While it is legal for school buses to park along the perimeters of a school’s property line at any time, severalcompanies doing so overnight and on weekends in close proximity to P.S. 21 in Flushing do not appear to be winning any popularity contests with anyone in the neighborhood.
The issue was addressed last Thursday morning at the Community Board 7 district service cabinet meeting.
According to the board’s district manager, Marilyn Bitterman, complaints have been coming in from parents, the school’s principal and residents in the area about “huge buses” that they claim are having “a tremendous impact” on the community.
The school is located at 147-36 26 Ave. Bitterman said the board had already written to Schools Chancellor Dennis Walcott and the Division of Pupil Transportation, but received no response from either.
She also said that many of the bus drivers apparently live in the area, as residents have testified to seeing them park their buses near the school and walk home from there.
“They’re using the street as a garage,” Bitterman said.
A representative from the 109th Precinct Community Affairs office said after the meeting that school buses are permitted to park anywhere near a school24 hours a day, 365 days a year.
Still, some say the buses are not only creating an eyesore but are adding to the neighborhood’s noise pollution, revving their engines as early as 5:30 a.m.
Sofia Ramos, owner of Kenley’s Bus Co., one of the companies involved, admitted that she began parking one of her three buses near the school in November and the other two in December, but only after she checked on the legalities involved.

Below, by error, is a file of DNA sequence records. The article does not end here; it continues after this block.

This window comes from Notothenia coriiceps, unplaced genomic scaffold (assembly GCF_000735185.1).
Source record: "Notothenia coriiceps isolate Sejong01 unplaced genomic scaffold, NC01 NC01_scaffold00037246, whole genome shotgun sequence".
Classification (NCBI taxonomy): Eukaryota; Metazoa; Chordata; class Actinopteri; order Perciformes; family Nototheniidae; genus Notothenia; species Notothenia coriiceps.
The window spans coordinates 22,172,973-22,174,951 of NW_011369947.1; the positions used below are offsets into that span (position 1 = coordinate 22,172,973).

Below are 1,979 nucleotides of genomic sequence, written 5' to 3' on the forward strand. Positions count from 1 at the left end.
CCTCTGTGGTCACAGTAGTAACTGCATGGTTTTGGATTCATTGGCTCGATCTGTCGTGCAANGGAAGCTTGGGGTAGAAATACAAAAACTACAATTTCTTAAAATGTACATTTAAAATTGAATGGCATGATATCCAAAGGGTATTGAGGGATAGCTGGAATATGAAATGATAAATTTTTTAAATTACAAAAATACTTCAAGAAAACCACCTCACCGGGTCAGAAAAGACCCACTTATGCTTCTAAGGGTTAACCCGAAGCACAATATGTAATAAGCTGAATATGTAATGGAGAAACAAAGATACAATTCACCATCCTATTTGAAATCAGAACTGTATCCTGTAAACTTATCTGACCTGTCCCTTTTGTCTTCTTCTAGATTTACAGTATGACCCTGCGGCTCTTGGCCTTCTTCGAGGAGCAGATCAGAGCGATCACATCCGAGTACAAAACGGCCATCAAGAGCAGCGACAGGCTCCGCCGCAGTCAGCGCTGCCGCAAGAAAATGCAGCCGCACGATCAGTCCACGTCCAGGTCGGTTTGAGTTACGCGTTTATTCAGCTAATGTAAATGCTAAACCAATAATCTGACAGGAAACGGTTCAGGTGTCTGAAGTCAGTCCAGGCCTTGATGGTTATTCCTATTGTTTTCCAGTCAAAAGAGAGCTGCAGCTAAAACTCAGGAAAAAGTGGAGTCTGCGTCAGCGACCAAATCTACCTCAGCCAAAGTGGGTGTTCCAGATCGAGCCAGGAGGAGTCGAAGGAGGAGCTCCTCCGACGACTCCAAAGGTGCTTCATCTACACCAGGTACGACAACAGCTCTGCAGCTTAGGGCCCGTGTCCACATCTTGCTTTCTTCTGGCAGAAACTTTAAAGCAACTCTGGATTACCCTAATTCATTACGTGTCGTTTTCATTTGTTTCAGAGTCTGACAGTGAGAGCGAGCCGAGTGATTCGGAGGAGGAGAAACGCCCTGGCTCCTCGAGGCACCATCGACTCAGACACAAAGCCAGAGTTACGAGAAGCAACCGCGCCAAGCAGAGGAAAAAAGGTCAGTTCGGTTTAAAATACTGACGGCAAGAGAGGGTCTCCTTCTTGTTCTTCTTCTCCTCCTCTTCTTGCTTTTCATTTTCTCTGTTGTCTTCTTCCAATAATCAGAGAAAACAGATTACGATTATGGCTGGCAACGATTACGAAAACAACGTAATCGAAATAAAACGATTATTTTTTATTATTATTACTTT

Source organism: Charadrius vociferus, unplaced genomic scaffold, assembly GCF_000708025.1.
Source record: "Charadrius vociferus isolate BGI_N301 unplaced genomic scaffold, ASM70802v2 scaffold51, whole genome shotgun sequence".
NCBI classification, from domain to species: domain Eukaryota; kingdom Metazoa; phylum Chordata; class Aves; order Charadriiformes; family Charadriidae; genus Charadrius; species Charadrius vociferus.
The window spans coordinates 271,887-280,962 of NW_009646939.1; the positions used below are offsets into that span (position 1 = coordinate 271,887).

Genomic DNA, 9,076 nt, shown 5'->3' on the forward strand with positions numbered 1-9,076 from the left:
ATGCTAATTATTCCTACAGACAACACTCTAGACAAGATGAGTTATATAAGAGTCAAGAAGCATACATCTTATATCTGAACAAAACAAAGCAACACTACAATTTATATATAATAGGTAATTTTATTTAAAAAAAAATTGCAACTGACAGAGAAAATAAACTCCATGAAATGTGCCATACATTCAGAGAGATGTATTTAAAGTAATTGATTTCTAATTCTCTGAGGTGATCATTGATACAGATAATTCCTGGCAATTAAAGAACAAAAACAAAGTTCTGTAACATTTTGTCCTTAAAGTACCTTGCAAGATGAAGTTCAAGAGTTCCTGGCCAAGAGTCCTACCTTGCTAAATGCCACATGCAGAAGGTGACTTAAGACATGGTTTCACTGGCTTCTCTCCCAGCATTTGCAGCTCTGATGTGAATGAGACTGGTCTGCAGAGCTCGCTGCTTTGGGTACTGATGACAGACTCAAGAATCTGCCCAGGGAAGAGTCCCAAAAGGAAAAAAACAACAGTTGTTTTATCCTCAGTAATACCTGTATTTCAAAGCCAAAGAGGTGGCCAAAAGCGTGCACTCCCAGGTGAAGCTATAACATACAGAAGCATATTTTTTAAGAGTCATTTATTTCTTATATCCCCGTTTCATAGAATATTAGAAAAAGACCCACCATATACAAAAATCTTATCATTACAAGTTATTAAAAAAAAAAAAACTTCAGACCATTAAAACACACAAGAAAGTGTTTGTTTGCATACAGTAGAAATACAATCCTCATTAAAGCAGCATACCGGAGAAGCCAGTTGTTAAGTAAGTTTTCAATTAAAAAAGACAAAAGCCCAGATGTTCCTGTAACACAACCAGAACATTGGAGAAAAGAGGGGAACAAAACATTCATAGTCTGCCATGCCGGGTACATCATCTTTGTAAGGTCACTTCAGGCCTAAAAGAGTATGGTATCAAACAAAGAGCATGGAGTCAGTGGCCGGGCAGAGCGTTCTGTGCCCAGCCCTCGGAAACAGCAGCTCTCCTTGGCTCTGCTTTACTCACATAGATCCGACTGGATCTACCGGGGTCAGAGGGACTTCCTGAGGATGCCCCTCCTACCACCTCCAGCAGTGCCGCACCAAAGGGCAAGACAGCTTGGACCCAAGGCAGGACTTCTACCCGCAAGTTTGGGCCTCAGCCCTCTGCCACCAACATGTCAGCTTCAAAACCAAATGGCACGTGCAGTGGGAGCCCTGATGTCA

“I don’t like my buses in the street,” she said. “I know there are houses around. I don’t want to make noise. I am trying the best I can to find parking not too far” from the school, in which she also works.
Ramos said that “always there was something” going on in the parking lot where she had previously parked her buses. “It was a nightmare,” she said, adding that she had to deal with vandalism and “missing things.”
She said she cannot afford to pay the $700-$800 per bus per month fee that some lots are charging.
Ramos recalled one incident in which her husband was attempting to change a light on the top of one of her buses. In order to reach it, he was standing on the roof of his car, which he had pulled alongside the bus. A police officer passed by and issued nothing more than a warning: be careful you don’t fall off.
She claimed her buses warm up “for only 10 minutes and leave. My buses are quiet.”
For a while, parking near the school seemed to pose no problems, she said. After other bus companies began parking near the school, however, the buses began to draw attention from the community.
Efforts to speak with representatives of the other bus companies and the school’s principal were unsuccessful.
Ramos’s husband, Al Scarfo, who said he is not a co-owner of the company, said, “We’re trying to work with the people. We’re trying to be reasonable. We understand how it is. We want to respect their wishes.”